9. Reblogged this on thecrunchymamachronicles and commented:
    Thanks to Rethinking Childhood blog for this post! Great points in there. I personally do not consume television programming anymore — not the news, not TV shows. We cancelled our incoming TV signal and I have NEVER regretted it!

  10. Tim
    i recently dove past the school in the village next to the one I live in. The new head, who does not live in the area, has recently spent thousands of pounds installing a huge green mesh fence and electronic gate around the school which previously had a waist high wall made of local stone.

    It would be interesting to do and FOI on how much has been spent building fences around schools where there is no statistical evidence of a threat to children. I suspect it would be millions of pounds. I spend a lot of time in primary schools and what children say, is that the fences themselves are the threat, as they now feel more unsafe. Before they thought that their community was a safe place for them to be; now they feel it can’t be safe because they have to be protected from the people who they live among.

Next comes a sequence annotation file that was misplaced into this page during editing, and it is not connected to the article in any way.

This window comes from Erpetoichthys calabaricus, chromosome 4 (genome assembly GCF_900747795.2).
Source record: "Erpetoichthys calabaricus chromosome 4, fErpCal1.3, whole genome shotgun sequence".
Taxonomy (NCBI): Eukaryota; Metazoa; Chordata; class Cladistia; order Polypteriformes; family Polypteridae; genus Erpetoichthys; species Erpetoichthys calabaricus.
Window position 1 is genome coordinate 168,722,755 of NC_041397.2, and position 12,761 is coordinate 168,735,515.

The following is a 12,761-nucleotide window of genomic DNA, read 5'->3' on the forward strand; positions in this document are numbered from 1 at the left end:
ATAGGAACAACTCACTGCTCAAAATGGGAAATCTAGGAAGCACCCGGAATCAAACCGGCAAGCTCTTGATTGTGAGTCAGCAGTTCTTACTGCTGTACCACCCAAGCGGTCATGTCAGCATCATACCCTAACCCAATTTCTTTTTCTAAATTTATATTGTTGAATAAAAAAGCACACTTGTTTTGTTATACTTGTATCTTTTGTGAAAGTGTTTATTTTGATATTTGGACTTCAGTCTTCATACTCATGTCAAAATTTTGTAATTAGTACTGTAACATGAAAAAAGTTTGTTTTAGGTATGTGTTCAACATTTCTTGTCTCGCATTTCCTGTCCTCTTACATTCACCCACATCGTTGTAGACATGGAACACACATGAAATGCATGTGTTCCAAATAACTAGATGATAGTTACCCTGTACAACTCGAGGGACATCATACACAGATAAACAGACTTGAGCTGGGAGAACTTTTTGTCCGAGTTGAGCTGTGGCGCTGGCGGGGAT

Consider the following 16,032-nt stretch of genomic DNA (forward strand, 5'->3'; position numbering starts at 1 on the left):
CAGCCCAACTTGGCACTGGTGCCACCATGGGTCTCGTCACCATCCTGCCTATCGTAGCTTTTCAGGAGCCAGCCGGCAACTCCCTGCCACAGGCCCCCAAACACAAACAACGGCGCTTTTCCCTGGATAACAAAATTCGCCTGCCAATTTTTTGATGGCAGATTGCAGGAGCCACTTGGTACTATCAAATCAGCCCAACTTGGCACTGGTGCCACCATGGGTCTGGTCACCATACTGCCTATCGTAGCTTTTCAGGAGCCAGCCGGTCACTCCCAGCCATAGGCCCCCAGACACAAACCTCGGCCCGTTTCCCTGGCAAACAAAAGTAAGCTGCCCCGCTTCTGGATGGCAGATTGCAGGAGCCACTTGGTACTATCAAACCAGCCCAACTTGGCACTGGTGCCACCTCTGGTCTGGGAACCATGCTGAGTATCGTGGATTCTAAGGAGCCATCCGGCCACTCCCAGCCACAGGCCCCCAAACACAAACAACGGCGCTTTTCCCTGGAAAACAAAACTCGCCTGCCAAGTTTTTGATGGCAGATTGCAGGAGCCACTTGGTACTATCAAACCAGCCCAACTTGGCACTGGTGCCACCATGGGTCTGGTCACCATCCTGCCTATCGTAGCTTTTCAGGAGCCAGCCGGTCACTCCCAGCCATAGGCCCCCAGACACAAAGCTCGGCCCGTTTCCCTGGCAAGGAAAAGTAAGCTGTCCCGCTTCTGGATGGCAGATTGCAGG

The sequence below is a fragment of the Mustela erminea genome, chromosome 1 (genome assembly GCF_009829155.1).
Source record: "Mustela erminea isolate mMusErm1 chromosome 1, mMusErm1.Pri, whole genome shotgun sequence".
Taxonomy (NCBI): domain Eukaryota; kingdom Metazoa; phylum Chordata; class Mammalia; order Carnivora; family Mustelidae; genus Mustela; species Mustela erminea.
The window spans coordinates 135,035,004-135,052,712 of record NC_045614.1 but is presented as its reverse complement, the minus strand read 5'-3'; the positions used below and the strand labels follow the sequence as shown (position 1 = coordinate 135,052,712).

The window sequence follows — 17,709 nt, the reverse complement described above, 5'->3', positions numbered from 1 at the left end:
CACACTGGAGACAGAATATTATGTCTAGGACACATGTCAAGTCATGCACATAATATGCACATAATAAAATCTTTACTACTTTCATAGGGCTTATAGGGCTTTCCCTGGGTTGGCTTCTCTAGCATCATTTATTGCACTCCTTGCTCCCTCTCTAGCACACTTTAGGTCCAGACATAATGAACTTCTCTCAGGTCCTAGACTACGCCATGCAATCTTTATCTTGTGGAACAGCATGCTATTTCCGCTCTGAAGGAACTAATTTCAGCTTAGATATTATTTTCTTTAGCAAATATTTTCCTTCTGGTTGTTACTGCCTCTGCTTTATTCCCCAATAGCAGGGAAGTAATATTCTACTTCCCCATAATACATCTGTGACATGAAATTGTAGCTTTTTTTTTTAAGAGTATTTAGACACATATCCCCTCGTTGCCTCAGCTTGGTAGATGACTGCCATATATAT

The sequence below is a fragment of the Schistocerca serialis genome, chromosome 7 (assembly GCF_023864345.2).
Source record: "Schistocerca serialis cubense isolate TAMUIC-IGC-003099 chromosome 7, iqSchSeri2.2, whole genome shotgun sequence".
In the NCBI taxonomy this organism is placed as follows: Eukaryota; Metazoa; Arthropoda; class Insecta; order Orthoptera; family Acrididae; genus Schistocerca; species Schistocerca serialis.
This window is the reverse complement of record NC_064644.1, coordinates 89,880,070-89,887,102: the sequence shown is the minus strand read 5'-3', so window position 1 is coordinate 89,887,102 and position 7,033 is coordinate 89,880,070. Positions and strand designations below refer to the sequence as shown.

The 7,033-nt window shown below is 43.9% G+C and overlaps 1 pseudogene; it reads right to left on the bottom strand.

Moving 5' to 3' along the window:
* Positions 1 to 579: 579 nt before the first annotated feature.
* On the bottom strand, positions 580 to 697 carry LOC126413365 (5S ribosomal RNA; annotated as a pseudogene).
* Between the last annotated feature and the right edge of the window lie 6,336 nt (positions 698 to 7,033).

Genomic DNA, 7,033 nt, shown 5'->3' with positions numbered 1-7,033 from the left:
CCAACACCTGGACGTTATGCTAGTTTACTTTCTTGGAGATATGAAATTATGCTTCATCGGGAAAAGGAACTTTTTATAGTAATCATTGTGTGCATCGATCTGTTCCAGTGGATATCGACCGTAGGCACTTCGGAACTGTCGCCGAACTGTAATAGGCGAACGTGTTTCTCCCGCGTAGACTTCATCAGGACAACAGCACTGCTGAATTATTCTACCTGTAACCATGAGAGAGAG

The philosophy behind the fence is no doubt, ‘better safe than sorry’. Based on an assumption that the fences is neutral; that it is not doing harm and it could protect. This is not so. Everyday the fence is there it causes damage. Every day it reinforces the message to parents ‘Your friends and neighbours are a danger to your children’. Everyday it reinforces the message to children. ‘You are under threat when you leave this compound, – go directly home and do not expose yourself to the danger of your community’.

    Why have we done this to ourselves? Why do we tolerate it? News – is the reason. Risk is not assessed on experience, local knowledge, data or risk analysis, it is based on the sense of immanent threat which we get from the news. Rationality is trumped by fear, and the fear of a parent trumps most other fears. When the headline. ‘Fence does irreparable damage to 150 children’ becomes a national headline then we might have a hope!